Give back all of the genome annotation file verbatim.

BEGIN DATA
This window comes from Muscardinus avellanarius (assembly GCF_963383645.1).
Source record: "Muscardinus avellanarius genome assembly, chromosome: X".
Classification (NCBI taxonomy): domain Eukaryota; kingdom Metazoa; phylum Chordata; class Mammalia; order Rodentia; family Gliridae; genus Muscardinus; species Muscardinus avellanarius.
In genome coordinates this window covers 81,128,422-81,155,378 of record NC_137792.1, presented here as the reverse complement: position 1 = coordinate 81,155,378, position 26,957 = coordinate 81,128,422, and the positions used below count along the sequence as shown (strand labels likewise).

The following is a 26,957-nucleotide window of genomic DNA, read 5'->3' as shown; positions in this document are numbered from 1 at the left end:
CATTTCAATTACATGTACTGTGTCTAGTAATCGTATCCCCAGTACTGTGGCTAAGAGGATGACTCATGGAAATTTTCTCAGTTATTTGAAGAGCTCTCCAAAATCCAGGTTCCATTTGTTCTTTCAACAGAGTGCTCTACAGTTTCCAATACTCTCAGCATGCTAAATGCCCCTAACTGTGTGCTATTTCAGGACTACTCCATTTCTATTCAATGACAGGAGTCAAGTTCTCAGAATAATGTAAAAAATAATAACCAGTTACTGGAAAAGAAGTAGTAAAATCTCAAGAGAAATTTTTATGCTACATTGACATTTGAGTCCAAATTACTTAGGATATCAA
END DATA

This window comes from Muscardinus avellanarius (assembly GCF_963383645.1).
Source record: "Muscardinus avellanarius genome assembly, chromosome: X".
Classification (NCBI taxonomy): domain Eukaryota; kingdom Metazoa; phylum Chordata; class Mammalia; order Rodentia; family Gliridae; genus Muscardinus; species Muscardinus avellanarius.
In genome coordinates this window covers 81,128,422-81,155,378 of record NC_137792.1, presented here as the reverse complement: position 1 = coordinate 81,155,378, position 26,957 = coordinate 81,128,422, and the positions used below count along the sequence as shown (strand labels likewise).

The following is a 26,957-nucleotide window of genomic DNA, read 5'->3' as shown; positions in this document are numbered from 1 at the left end:
CATTTCAATTACATGTACTGTGTCTAGTAATCGTATCCCCAGTACTGTGGCTAAGAGGATGACTCATGGAAATTTTCTCAGTTATTTGAAGAGCTCTCCAAAATCCAGGTTCCATTTGTTCTTTCAACAGAGTGCTCTACAGTTTCCAATACTCTCAGCATGCTAAATGCCCCTAACTGTGTGCTATTTCAGGACTACTCCATTTCTATTCAATGACAGGAGTCAAGTTCTCAGAATAATGTAAAAAATAATAACCAGTTACTGGAAAAGAAGTAGTAAAATCTCAAGAGAAATTTTTATGCTACATTGACATTTGAGTCCAAATTACTTAGGATATCAA